Unfortunately, I ended up finding parts of this collection to be fairly underwhelming. I do not mean to suggest that any of the writing was bad, but many of these stories seemed a little underdeveloped. Or overly straightforward? Depending or your tastes, this isn’t even necessarily a bad thing; sometimes a nice, simple story is what you’re in the mood for. However, I was unable to get into/connect with a lot of these stories. That being said, I did enjoy some of them a lot. Below, I’ve mentioned three of my favorites.

Waywardness by Ezekel Alan – This was easily my favorite story of the bunch. Like many of the other stories in this collection, it recounts (in graphic detail) the daily lives of people who are forced to live on the margins of society. It is not a nice story (regularly trivializing rape and equating homosexuality to sexual abuse/bestiality), but I really loved the writing style and the method of storytelling that was used. So much grit! After looking up the author, I noticed that he has written a novel as well… I think I might have to check that out.

Mango Summer by Janice Lynn Mather- Another tragic story, this recounts the disappearance of a young girl (Theresa) from the viewpoint of her older sister (Brenda). Over the course of a summer, several children in a close-knit community slowly begin to disappear. Although many of the adults are wracked with grief and worry, Brenda and Theresa remain largely untouched and naively continue with their summertime activities. And then Theresa disappears. While Brenda recognizes that her sister is almost certainly dead and gone, she prefers to think of her as away on an epic boat journey with all of the other missing girls. “It’s a shame to think of them any other way. It would waste them. And why waste little girls? They are, they can be, such nice things.” This story was very poignant, providing a strikingly sharp contrast between the innocence of childhood and the sometimes horrible harshness of reality.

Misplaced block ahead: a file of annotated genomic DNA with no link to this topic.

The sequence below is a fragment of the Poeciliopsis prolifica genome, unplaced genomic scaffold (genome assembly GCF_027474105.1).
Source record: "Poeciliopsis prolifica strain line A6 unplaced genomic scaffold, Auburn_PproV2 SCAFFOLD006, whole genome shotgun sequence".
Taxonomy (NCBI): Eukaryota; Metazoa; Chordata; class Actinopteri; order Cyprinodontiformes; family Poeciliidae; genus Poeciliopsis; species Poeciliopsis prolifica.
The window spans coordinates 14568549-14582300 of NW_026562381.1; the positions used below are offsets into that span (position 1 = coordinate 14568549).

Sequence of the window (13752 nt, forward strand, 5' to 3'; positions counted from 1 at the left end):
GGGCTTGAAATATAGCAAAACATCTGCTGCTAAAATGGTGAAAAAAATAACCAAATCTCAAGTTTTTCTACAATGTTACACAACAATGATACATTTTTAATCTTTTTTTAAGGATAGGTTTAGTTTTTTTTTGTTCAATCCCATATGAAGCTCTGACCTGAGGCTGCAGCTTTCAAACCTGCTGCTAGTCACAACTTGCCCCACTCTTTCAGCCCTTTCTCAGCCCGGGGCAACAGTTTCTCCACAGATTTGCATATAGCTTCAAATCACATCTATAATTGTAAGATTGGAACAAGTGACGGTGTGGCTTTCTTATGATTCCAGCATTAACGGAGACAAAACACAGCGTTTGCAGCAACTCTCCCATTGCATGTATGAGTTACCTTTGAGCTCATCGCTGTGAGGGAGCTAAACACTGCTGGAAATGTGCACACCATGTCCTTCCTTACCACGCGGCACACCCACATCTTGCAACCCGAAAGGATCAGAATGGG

All the Secret Things No One Ever Knows by Sharon Leach – “Ten years ago, I found out that I wasn’t my father’s only girlfriend.” This is the opening sentence, quickly setting the tone for a very heavy, traumatic story that details the continued sexual and psychological abuse of a daughter by her father. Again, this is an awful, terrible story (I don’t think there is a single story in this collection that is remotely happy…), but it is written in such an artful, compelling fashion. It was not easy to read, but I am glad that I read it.

I also liked Amelia at Devil’s Bridge and The Monkey Trap. If you really enjoy short story collections, or are interested in checkin’ out writing from a new region/area, I don’t think you’d regret perusing these stories. This was a quick read and some of the writing is quite remarkable. However, I would not classify this collection as a “must read”. Overall, I’d give it 3.5 stars (out of 5).

— — —

Miles run in 2014: 132.7
Books read in 2014: 30